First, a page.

Characteristics of acids and bases

The characteristics of acids and bases are all those properties and qualities with which we can distinguish between an acid and a base.

According to Arrehnius theory, an acid is a substance that releases H + protons when dissolved in water, and a base is any substance that releases OH  hydroxyl ions when in aqueous solution.

Ion formationHere I’mHere I’m
Neutralization reactionWhen it reacts with a base.When it reacts with an acid.
Water solubilitySolublePartially soluble. Calcium, barium and aluminum hydroxides are poorly soluble.
Electric conductivityHere I’mHere I’m
State of matterSolid, liquid or gaseousSolid, liquid or gaseous
Reaction with litmus paperRed coloringBlue coloring
pH valueUnder 7Greater than 7
Conjugate counterpartA weak acid forms a conjugate base.A weak base forms a conjugated acid.
Corrosive effectStrong acidsStrong bases

Characteristics of acids

Acids have several characteristics with which they can be identified.

Ability to form ions from acids

The main characteristic of acidic substances is that they can be ionized, that is, lose or gain electrons.

Hydrochloric acid HCl, a strong acid, ionizes to form Cl  chloride anion and H + proton .

Neutralization reaction

An acid reacts with a base to form a salt and water. This reaction is known as the neutralization reaction . For example, HCl reacts with NaOH to form sodium chloride NaCl (kitchen salt) and water:

Water solubility of acids

Acids are generally soluble in water. For example, hydrochloric acid or muriatic acid is moderately soluble in water, up to 82 g of HCl can be dissolved in 100 ml of water at 0ºC. In the case of sulfuric acid H 2 SO 4 , the mixture with water generates heat, so it is always advisable to add the acid to the water to avoid explosions.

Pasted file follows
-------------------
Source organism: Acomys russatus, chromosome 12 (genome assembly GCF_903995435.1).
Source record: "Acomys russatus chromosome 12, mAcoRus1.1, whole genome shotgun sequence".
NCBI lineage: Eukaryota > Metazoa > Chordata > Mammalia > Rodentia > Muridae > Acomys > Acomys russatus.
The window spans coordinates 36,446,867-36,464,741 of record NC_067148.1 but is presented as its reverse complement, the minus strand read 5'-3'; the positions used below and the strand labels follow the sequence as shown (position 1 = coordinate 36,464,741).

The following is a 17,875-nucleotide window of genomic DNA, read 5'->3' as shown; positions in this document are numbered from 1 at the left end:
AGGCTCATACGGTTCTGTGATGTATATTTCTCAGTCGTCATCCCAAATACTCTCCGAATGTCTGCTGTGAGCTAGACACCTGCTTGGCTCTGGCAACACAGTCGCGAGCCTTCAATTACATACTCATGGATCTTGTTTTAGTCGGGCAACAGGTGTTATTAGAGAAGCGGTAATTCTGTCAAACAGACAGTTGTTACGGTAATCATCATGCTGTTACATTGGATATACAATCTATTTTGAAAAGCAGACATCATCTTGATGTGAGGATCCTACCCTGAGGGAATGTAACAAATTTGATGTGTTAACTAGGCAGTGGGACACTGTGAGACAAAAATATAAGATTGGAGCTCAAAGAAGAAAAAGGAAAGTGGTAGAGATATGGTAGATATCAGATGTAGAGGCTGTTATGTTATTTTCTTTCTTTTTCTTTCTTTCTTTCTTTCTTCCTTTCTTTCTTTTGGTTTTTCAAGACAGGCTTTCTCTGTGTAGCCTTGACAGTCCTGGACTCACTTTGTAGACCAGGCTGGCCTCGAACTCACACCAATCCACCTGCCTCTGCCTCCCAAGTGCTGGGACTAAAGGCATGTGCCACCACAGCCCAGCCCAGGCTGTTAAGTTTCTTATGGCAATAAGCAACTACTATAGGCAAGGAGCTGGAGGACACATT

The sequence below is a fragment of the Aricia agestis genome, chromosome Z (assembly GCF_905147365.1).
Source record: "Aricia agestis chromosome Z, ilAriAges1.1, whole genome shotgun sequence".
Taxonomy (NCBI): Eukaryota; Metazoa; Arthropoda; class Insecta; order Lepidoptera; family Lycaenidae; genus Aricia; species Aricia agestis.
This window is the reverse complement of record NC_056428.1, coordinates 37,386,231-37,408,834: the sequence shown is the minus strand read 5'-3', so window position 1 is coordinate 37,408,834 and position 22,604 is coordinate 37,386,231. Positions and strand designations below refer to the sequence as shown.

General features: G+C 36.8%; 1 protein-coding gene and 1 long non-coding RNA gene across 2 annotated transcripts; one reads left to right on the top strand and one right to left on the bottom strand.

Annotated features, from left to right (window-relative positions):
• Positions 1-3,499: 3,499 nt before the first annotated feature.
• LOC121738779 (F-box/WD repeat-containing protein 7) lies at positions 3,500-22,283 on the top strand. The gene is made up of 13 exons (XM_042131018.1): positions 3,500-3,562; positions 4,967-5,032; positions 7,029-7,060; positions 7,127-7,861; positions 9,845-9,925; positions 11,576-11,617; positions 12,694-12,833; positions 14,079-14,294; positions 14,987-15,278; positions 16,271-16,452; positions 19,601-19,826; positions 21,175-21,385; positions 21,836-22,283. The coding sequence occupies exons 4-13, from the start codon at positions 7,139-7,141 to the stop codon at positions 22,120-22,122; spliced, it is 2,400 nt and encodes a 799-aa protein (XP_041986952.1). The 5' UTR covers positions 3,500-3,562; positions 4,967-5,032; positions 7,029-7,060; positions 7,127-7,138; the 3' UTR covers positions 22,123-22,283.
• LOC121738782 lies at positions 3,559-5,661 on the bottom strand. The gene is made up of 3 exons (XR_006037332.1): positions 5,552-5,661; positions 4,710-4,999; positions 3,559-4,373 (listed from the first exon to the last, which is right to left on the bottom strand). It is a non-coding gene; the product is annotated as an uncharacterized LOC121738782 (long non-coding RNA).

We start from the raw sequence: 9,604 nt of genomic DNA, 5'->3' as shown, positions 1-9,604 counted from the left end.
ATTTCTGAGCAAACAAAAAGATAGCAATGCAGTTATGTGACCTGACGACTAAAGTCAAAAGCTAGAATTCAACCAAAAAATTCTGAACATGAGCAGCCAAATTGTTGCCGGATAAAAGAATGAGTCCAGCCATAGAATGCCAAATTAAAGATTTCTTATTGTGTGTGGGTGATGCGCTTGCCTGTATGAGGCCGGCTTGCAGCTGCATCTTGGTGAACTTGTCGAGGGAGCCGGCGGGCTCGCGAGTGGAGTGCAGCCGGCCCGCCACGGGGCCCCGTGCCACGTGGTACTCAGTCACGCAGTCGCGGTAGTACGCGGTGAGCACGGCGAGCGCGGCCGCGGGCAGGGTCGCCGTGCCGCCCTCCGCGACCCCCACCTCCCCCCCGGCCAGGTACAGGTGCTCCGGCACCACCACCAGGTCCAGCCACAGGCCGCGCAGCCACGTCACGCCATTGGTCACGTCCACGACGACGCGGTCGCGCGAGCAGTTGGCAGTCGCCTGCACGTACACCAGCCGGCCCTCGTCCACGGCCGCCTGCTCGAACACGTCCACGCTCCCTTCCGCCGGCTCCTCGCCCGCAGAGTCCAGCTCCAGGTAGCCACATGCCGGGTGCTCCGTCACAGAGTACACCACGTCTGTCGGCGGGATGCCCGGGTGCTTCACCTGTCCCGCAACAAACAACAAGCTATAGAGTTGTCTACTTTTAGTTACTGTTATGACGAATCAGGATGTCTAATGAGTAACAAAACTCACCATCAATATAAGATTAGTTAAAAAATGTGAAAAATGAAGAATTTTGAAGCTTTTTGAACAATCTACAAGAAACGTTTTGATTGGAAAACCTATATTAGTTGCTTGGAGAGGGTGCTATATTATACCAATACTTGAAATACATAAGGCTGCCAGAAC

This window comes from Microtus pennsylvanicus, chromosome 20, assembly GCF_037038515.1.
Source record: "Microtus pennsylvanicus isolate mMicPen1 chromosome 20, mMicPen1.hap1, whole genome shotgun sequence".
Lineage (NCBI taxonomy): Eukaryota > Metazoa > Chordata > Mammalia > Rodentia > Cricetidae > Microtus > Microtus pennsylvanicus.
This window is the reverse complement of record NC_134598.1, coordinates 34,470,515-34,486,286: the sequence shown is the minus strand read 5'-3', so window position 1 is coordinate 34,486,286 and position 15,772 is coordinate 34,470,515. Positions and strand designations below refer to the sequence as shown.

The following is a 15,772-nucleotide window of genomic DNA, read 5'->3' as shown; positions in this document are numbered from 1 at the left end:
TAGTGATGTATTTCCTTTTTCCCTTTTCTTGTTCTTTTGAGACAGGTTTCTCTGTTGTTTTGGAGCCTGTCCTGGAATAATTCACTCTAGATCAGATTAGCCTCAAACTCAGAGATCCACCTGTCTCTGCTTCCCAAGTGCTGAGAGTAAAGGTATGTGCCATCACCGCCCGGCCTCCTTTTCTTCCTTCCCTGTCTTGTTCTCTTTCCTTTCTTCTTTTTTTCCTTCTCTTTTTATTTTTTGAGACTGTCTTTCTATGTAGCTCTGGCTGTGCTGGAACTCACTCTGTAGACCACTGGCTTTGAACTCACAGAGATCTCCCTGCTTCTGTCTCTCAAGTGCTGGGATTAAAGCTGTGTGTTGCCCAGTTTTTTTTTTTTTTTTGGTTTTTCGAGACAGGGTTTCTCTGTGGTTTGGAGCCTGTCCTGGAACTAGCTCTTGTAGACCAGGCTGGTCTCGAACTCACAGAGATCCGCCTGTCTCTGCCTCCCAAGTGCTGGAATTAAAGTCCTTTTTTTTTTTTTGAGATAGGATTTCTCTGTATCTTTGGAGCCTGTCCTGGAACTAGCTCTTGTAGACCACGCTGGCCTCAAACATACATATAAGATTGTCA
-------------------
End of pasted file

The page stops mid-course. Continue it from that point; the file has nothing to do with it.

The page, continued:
Acid strength

How acids dissociate determines whether they are strong or weak. The strength of an acid is given by its dissociation constant .

Nitric acid HNO 3 is a strong acid because in aqueous solution it completely ionizes into protons and nitrate ions:

This means that when we add HNO 3 to water, when analyzing the water we will only find H + and nitrate ions, and practically no HNO 3 .

In contrast, the acetic acid found in vinegar is a weak acid , because only part of it dissociates:

That is why it is represented with arrows in two directions, this means that in aqueous solution we will have acetic acid, H + and acetate anion (H 3 C-COO  ) in equilibrium .

States of matter of acids

Acids can be found in a liquid, solid or gaseous state. For example, hydrochloric acid HCl is liquid, hydrogen sulfide HS is a gas, and oxalic acid is a solid.

Reaction with litmus paper from acids

When we place a strip of litmus paper in an acidic substance, the litmus paper turns red.

Identification of acids by their pH

PH is the measure of the amount of H + present in a solution. Thus, between pH 0 and 7, we are in the presence of an acid. For example, vinegar has a pH equal to 2, the pH of sulfuric acid in car batteries is equal to 1.

Electrical conductivity of acids

Because acids can dissociate and produce electrically charged ions, acidic solutions can conduct electricity. For example, inside car batteries, sulfuric acid, which is a strong acid, is used as a conductor of electricity.